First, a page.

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Peristaltic pumps measure up to the needs of demanding customers

04 May 2014

Two quite different manufacturers – one involved in packaging materials, the other in automated laboratory systems – place considerable store by the simplicity and accuracy of peristaltic pumps.

An array of single-channel Watson Marlow 400F/M1 pumps (detail inset) form an important part of Bee Robotics’ BeeBlot instrument

Netherlands-based packaging products specialist, Huhtamaki MoldedFiber Technology BV, is among the first users of the Qdos peristaltic metering pump from Watson-Marlow. Qdos 30 models have replaced magnetic membrane pumps and progressive cavity pumps on two applications at the company’s Franeker plant on Holland’s northernmost coastline.

The Franeker mill is a 24/7 operation housing eleven production lines; pump technology plays a vital role in the production of its moulded fibre board. Although an established customer of Watson-Marlow, the site’s process manager, Benno Koopmans, explains how he has been seeking a solution to one particular problem at the plant:

“We have a 2bar counter-pressure application that involves adding sodium hypochlorite to kill off bacteria in our cooling water flow – it being very important that we disinfect against the formation of algae, yeast and fungi. Until recently we were using magnetic membrane pumps for this task; however, due to the corrosive nature of sodium hypochlorite, leaks into the electrical circuit were commonplace, along with associated downtime and repairs. Like most in our industry we work to tight margins and there are significant costs associated with process downtime.”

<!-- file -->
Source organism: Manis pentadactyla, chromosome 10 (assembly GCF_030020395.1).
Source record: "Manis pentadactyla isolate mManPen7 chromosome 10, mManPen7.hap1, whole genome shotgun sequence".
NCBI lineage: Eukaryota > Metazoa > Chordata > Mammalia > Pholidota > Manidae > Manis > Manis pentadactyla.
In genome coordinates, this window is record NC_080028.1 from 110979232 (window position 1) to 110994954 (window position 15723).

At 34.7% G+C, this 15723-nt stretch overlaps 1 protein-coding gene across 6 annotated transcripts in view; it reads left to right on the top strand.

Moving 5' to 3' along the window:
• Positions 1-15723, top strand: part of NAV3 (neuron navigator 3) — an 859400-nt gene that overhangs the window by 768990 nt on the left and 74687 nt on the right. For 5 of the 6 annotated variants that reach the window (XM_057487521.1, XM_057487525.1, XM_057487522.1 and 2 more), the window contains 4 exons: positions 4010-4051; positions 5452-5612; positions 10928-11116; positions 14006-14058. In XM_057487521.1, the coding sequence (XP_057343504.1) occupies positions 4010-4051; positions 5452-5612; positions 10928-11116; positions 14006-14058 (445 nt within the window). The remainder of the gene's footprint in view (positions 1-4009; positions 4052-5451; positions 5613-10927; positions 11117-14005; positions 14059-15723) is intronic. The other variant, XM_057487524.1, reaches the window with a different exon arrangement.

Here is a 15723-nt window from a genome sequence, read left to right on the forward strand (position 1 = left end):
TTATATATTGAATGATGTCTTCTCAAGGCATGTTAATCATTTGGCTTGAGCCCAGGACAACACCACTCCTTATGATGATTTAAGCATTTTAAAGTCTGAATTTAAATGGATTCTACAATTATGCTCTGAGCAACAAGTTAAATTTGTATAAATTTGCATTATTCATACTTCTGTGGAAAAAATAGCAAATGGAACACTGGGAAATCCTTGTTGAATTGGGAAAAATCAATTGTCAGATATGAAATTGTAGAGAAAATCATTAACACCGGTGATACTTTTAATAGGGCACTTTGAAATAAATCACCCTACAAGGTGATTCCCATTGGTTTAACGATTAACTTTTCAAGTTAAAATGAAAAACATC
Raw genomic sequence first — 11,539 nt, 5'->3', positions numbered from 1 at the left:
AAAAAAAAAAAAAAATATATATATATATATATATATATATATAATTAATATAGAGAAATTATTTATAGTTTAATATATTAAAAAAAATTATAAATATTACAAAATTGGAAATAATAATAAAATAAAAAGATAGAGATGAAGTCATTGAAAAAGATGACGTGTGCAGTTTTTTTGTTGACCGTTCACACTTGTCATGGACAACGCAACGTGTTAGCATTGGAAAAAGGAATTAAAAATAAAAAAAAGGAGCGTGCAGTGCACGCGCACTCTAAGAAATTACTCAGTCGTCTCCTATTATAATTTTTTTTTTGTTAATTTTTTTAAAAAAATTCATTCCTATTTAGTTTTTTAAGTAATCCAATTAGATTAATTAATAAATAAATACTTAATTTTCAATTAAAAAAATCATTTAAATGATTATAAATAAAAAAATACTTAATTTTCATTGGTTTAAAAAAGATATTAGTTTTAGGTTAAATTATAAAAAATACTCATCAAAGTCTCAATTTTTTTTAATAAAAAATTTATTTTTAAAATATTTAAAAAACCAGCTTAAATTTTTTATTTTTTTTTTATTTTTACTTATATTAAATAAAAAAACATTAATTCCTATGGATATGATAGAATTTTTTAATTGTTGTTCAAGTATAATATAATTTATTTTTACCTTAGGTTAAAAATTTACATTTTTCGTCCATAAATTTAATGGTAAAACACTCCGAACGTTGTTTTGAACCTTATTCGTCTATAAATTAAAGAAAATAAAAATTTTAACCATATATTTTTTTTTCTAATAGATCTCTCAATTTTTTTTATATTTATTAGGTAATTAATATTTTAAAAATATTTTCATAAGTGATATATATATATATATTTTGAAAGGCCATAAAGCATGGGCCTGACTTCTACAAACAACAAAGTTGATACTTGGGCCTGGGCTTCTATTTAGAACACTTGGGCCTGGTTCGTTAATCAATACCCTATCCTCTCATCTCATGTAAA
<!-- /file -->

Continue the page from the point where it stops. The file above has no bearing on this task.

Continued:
The solution arrived in the form of Watson-Marlow’s new Qdos 30 metering pump, which was installed at Franeker in February 2012. Qdos 30 pumps boost process efficiency by providing accurate, linear and repeatable flow performance from 0.1 to 500 ml/min at 7bar, even when metering difficult fluids. There are no seals or valves in the flow path to clog, leak or corrode, which means caustic, abrasive, viscous, shear-sensitive, and gaseous fluids can be safely and securely handled. Mr Koopmans again:

“We also liked the metering pump idea because of the addition rate. For instance, in dye stock applications where we add colour to egg packaging we need a low addition rate of 0.15-0.2%, but if the pump head speed is too low it can jam and result in colour variation. If this happens it’s what we call a ‘show-stopper’, so any pump we use here must be reliable.”

Accuracy is so vital at Huhtamaki that Mr Koopmans says flow rate needs to be in the midst of the curve to prevent the pump head running at very low speeds, which can lead to undesirable ‘pulsing’.

The Franeker plant is using flow meter control on its Qdos 30 pump, which measures the amount of cubic metres of cooling water per hour – so the process is based on flow rate-dependent addition of sodium hypochlorite. Moreover, Huhtamaki was able to use the existing 4-20mA communications cable used by the previously-installed membrane pump, making the entire system plug and play.

“We calibrate the Qdos pump regularly, a task that is performed quickly and easily by shift operators in the mill, and our data indicates no drop in flow rate since installation five months ago,” Mr Koopmans explains. “The pump has been running for two and a half years using the original pump head without any problem. This has given us confidence in metering pump technology and we have just installed our twentieth Qdos 30.”